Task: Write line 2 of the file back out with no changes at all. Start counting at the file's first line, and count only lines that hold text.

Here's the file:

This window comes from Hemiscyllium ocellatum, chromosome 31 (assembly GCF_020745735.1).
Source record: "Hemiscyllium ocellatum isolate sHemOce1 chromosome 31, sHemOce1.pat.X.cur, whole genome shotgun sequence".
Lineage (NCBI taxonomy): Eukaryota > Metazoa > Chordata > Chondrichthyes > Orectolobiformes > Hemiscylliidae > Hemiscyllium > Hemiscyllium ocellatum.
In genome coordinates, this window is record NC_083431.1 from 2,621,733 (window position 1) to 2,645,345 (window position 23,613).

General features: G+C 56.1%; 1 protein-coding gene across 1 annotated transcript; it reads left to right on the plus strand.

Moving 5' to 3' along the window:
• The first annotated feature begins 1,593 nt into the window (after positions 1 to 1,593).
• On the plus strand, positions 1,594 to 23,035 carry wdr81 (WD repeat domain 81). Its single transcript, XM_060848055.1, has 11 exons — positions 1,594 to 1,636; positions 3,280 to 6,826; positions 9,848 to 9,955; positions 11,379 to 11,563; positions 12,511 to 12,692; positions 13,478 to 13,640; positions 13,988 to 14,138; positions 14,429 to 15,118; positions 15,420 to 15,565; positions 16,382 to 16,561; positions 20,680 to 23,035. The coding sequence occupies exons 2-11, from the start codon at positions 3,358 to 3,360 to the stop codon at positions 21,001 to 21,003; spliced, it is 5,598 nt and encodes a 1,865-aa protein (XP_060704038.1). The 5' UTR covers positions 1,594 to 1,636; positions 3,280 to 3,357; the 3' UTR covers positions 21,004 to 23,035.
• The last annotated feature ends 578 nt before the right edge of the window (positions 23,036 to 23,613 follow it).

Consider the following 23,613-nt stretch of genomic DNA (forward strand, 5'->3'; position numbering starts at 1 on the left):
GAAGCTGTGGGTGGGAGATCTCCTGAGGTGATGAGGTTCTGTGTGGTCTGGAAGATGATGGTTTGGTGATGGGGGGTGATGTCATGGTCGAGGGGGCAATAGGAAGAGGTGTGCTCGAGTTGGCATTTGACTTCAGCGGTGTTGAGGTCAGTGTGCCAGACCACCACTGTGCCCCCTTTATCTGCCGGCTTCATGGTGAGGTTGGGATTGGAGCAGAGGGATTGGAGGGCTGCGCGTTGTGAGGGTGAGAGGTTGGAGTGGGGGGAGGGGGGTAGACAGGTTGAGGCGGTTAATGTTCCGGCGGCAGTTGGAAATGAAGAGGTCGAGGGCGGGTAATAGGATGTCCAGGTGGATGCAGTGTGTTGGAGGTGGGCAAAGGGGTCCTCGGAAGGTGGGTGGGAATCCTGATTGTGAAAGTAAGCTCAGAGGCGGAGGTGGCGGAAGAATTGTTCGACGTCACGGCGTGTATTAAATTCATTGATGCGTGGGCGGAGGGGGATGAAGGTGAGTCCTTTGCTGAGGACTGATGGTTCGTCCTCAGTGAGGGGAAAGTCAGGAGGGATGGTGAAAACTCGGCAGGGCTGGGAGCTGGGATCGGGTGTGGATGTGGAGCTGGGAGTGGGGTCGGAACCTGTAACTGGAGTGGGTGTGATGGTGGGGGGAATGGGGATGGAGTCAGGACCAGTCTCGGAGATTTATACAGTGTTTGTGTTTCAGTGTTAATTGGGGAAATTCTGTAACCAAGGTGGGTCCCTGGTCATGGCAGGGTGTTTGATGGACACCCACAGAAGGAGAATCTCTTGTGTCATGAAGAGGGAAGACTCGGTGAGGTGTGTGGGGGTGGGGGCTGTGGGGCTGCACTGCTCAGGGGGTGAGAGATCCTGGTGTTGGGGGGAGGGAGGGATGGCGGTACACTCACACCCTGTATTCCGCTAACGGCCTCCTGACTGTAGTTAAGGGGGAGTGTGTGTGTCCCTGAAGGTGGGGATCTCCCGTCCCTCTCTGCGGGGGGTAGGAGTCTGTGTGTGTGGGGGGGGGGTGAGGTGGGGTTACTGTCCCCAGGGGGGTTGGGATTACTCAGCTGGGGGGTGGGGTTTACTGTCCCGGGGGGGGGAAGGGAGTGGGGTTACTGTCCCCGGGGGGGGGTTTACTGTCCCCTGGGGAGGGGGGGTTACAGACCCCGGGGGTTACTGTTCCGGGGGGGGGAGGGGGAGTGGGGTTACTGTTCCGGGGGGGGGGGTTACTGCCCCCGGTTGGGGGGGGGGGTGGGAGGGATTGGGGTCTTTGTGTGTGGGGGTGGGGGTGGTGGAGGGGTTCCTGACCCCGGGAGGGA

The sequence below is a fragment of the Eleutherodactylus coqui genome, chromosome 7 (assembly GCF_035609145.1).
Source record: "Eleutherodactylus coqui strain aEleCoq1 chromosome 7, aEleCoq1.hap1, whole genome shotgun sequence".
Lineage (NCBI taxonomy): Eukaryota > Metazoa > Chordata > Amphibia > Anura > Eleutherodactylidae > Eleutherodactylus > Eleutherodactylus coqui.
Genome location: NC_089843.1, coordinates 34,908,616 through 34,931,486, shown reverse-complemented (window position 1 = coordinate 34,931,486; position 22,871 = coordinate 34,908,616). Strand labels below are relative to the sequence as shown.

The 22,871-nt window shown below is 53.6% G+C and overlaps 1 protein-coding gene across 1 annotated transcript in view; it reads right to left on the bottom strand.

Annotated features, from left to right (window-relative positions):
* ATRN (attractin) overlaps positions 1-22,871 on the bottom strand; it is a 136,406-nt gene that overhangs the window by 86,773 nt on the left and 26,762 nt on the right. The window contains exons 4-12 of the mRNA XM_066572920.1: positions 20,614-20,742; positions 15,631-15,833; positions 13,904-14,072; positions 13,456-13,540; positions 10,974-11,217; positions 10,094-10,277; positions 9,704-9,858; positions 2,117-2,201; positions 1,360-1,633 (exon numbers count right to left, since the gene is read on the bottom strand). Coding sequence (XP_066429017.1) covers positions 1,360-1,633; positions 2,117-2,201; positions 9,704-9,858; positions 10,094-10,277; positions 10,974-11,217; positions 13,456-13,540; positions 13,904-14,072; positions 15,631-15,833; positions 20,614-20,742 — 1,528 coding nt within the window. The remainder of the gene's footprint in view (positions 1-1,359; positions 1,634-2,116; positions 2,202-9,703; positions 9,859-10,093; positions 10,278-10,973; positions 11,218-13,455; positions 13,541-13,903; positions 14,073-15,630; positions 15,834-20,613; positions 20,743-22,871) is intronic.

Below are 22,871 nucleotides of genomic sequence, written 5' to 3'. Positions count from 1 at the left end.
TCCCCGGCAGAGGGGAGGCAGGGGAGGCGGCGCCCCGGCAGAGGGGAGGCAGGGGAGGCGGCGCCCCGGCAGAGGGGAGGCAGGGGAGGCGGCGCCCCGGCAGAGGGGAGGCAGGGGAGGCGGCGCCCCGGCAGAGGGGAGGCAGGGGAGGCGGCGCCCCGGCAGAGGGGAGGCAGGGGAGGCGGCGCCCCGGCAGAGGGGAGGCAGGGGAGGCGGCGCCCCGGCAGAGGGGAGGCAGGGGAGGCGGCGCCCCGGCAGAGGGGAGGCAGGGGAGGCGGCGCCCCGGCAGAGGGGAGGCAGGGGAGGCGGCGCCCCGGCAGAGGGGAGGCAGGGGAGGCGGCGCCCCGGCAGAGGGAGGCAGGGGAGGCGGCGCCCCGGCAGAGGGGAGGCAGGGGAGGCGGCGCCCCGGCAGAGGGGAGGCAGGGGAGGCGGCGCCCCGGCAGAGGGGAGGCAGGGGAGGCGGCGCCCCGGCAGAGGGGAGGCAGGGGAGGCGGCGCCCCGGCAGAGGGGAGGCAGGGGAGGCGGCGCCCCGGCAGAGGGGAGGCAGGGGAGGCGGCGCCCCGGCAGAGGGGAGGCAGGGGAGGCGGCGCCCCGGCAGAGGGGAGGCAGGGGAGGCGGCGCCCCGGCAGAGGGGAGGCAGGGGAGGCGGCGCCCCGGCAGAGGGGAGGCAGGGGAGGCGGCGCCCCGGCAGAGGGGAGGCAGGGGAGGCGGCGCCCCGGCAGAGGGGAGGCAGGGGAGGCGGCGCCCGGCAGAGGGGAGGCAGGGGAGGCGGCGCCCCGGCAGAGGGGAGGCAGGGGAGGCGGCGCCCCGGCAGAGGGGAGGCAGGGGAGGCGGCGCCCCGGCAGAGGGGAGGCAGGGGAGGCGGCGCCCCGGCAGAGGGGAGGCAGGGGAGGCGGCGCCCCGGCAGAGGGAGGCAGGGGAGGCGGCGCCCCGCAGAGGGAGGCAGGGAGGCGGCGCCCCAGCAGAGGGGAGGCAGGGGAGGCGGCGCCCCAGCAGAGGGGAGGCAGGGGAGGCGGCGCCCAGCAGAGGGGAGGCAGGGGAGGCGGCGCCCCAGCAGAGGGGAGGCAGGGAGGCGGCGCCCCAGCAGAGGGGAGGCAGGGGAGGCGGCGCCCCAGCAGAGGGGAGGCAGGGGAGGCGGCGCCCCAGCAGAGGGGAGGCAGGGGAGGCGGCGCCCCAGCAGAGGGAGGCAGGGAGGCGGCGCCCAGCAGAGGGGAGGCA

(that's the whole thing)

Source record: "Hemiscyllium ocellatum isolate sHemOce1 chromosome 31, sHemOce1.pat.X.cur, whole genome shotgun sequence".